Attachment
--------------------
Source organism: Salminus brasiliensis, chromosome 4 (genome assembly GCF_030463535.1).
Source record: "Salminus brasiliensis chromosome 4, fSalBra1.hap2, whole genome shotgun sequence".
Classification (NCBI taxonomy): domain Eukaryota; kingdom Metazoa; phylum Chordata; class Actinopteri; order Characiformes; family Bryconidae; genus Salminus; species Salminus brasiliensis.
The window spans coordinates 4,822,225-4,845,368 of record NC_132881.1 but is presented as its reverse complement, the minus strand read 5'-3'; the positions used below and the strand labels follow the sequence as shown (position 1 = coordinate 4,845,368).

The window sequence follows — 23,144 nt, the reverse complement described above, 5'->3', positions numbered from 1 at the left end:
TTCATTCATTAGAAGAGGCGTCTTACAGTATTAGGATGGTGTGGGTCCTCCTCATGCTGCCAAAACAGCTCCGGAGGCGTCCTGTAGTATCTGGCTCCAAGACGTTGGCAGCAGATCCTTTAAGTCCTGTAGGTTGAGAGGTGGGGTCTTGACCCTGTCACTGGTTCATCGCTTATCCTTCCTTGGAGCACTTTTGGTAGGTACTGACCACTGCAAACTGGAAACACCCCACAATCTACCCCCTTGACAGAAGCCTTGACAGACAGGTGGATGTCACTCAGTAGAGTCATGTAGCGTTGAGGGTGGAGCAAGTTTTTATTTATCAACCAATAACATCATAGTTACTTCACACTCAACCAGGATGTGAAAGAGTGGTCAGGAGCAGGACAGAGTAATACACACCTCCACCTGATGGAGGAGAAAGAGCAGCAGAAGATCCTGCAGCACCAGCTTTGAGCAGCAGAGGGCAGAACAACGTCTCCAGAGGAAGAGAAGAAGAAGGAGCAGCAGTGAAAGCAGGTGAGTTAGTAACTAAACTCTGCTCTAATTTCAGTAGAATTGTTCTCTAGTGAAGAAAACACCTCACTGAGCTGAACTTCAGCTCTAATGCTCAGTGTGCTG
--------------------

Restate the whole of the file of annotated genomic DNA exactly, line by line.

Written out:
Source organism: Salminus brasiliensis, chromosome 4 (genome assembly GCF_030463535.1).
Source record: "Salminus brasiliensis chromosome 4, fSalBra1.hap2, whole genome shotgun sequence".
Classification (NCBI taxonomy): domain Eukaryota; kingdom Metazoa; phylum Chordata; class Actinopteri; order Characiformes; family Bryconidae; genus Salminus; species Salminus brasiliensis.
The window spans coordinates 4,822,225-4,845,368 of record NC_132881.1 but is presented as its reverse complement, the minus strand read 5'-3'; the positions used below and the strand labels follow the sequence as shown (position 1 = coordinate 4,845,368).

The window sequence follows — 23,144 nt, the reverse complement described above, 5'->3', positions numbered from 1 at the left end:
TTCATTCATTAGAAGAGGCGTCTTACAGTATTAGGATGGTGTGGGTCCTCCTCATGCTGCCAAAACAGCTCCGGAGGCGTCCTGTAGTATCTGGCTCCAAGACGTTGGCAGCAGATCCTTTAAGTCCTGTAGGTTGAGAGGTGGGGTCTTGACCCTGTCACTGGTTCATCGCTTATCCTTCCTTGGAGCACTTTTGGTAGGTACTGACCACTGCAAACTGGAAACACCCCACAATCTACCCCCTTGACAGAAGCCTTGACAGACAGGTGGATGTCACTCAGTAGAGTCATGTAGCGTTGAGGGTGGAGCAAGTTTTTATTTATCAACCAATAACATCATAGTTACTTCACACTCAACCAGGATGTGAAAGAGTGGTCAGGAGCAGGACAGAGTAATACACACCTCCACCTGATGGAGGAGAAAGAGCAGCAGAAGATCCTGCAGCACCAGCTTTGAGCAGCAGAGGGCAGAACAACGTCTCCAGAGGAAGAGAAGAAGAAGGAGCAGCAGTGAAAGCAGGTGAGTTAGTAACTAAACTCTGCTCTAATTTCAGTAGAATTGTTCTCTAGTGAAGAAAACACCTCACTGAGCTGAACTTCAGCTCTAATGCTCAGTGTGCTG